As of V5R3, you can declare up to five files in a single CL program. In this utility, I declare two files and do two loops. You will need to download two utilities written by Mike Sansoterra, RUNSQL and LOOKUP. You'll also have to download the source code for my utility from the MC Press Web site. The DDS for the database file is provided, but to create the flat file, see the compile instructions at the top of the CLP.
Walking Through the Utility
At the beginning of the program, you will notice that two files are declared. The flat file will receive the data extracted from the Qshell command. This file cannot exist in QTemp because Qshell cannot access QTemp. The other file is simply for ease of querying the data.
Start by using Qshell to list all the stream files in the IFS folder.
CHGVAR VAR(&CMD) VALUE('cd' *BCAT &IFSPATH *BCAT '&&' +
*BCAT 'ls -lTtr >' *BCAT '/qsys.lib/' *CAT &FILELIB +
Notice that there is a double ampersand (&&) after the second *BCAT. This simply means to run the next command if the preceding command was successful.
Now let's break down the Qshell command itself ('ls –lTtr'). The 'ls' (lowercase letter L) tells Qshell to list the contents of a directory. After the dash, the second lowercase L tells the program to produce a long listing that gives more detail about each file. This will allow you to be creative in selecting which records you would like to select to delete later in the program. The uppercase T tells Qshell to display full date and time information. The lowercase T tells Qshell to sort by date and time instead of alphabetically by file name. The last letter, the lowercase R, reverses the sort order to descending by date and time.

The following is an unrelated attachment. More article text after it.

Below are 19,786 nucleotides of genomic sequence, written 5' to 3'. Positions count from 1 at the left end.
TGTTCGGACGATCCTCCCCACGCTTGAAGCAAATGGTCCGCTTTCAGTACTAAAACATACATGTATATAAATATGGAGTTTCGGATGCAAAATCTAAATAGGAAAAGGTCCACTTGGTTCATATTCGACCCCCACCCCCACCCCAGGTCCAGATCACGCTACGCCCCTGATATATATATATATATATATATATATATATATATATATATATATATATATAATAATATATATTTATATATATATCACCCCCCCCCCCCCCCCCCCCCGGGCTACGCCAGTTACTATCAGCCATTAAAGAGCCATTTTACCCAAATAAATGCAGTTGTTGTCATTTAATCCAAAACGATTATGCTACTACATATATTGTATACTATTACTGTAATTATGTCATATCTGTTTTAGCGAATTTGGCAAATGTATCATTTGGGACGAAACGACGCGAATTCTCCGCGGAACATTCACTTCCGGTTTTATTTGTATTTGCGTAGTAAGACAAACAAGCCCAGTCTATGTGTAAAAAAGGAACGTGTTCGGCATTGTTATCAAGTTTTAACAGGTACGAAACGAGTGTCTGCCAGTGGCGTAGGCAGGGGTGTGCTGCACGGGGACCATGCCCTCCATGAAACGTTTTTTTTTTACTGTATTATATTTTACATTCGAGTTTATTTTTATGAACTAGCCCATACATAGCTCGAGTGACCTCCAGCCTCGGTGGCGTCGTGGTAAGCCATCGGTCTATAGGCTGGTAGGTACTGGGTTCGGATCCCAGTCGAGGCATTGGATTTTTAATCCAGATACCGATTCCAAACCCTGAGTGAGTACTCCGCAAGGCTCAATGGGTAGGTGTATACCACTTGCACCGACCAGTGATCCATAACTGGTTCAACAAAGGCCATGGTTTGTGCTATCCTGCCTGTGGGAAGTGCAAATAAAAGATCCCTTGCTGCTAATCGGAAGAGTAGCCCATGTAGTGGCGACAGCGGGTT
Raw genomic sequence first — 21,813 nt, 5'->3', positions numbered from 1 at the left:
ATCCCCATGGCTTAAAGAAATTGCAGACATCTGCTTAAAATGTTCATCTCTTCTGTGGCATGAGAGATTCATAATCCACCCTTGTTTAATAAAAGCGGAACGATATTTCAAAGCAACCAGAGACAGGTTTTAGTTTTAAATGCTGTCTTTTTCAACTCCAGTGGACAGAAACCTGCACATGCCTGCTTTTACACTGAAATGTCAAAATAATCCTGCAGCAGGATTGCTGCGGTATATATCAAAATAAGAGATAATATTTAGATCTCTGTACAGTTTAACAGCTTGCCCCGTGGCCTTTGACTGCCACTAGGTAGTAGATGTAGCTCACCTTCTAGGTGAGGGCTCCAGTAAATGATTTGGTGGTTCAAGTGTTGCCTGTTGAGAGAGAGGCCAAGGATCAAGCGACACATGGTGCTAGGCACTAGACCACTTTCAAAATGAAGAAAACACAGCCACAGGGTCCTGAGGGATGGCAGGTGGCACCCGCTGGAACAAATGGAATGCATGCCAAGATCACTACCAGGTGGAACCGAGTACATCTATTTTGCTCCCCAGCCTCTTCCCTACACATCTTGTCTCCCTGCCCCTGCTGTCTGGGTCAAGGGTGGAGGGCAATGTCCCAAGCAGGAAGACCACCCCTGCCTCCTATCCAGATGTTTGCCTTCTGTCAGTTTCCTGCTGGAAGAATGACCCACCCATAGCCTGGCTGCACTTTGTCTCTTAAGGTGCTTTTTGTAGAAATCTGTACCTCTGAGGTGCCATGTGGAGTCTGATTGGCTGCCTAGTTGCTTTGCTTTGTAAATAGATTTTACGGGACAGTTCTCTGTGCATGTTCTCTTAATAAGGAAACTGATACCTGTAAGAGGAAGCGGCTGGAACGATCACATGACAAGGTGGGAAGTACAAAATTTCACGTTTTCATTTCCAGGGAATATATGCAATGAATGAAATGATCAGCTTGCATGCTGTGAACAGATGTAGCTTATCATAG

Now we get into the first loop of the program with a command label of LOOP1. You will notice a parameter on the RCVF command called OPNID. This is used to distinguish the fields between the two files that were declared. You must use a name of 10 characters or fewer, which will be appended with an underscore (_) in front of the field names much like SQL alias names. Below is a sample of what the flat file looks like after the Qshell command has been executed.
total: 14.472 megabytes
-rwxrwxrwx 1 DOWNING 0 617652 May 1 08:14:52 2006 BSALOAD.CSV
-rwxrwxrwx 1 DOWNING 0 208139 May 4 10:53:33 2006 OCPORPT04P.CSV
-rwxrwxrwx 1 DOWNING 0 265547 May 4 10:54:41 2006 OCPORPT05P.CSV
After the file is loaded, the program goes to the command labeled NEXT. Here is where we use Mike's RUNSQL utility. I used this to delete the first record in the file with the total size information as shown above. I am just doing a little housecleaning before I import the needed data from the flat file into the database file.
In the second RUNSQL command, I use a user-defined function (UDF) called MONTHNBR, which I have provided in the downloadable source. This UDF takes either a fully spelled out month (JANUARY) or a month name abbreviation (JAN) and returns a '1' for month number one. This is used to build a numeric-style date such as 01/01/07. Take some time to research UDFs and try using them in some of your other applications.
Mike's LOOKUP utility is similar to the RUNSQL utility except that LOOKUP allows you to do a SELECT into a return variable to use later in the program. I use it to get the minimum date in my file.
In the third RUNSQL command, I delete the files from the database file where the month and year do not match the minimum date I selected in the LOOKUP command. This is where you can be creative and select just your own files, certain file types, certain file sizes, or whatever you may choose. Depending on the authorities set up on your system, you may not have authority to another programmer's files, so you might choose to delete your own files and a certain date range.
Finally, the last loop, LOOP2, will read through the remaining records in your database file and use the RMVLNK command to delete the files out of the selected IFS folder.
This utility gives you a lot of versatility on what files you select and how you select them to be deleted from the folder. It also introduces you to two new utilities, RUNSQL and LOOKUP, which you can use in many other applications. You also have a chance to learn more about Qshell, UDFs, SQL, and multiple file declarations. Have fun deleting those old files!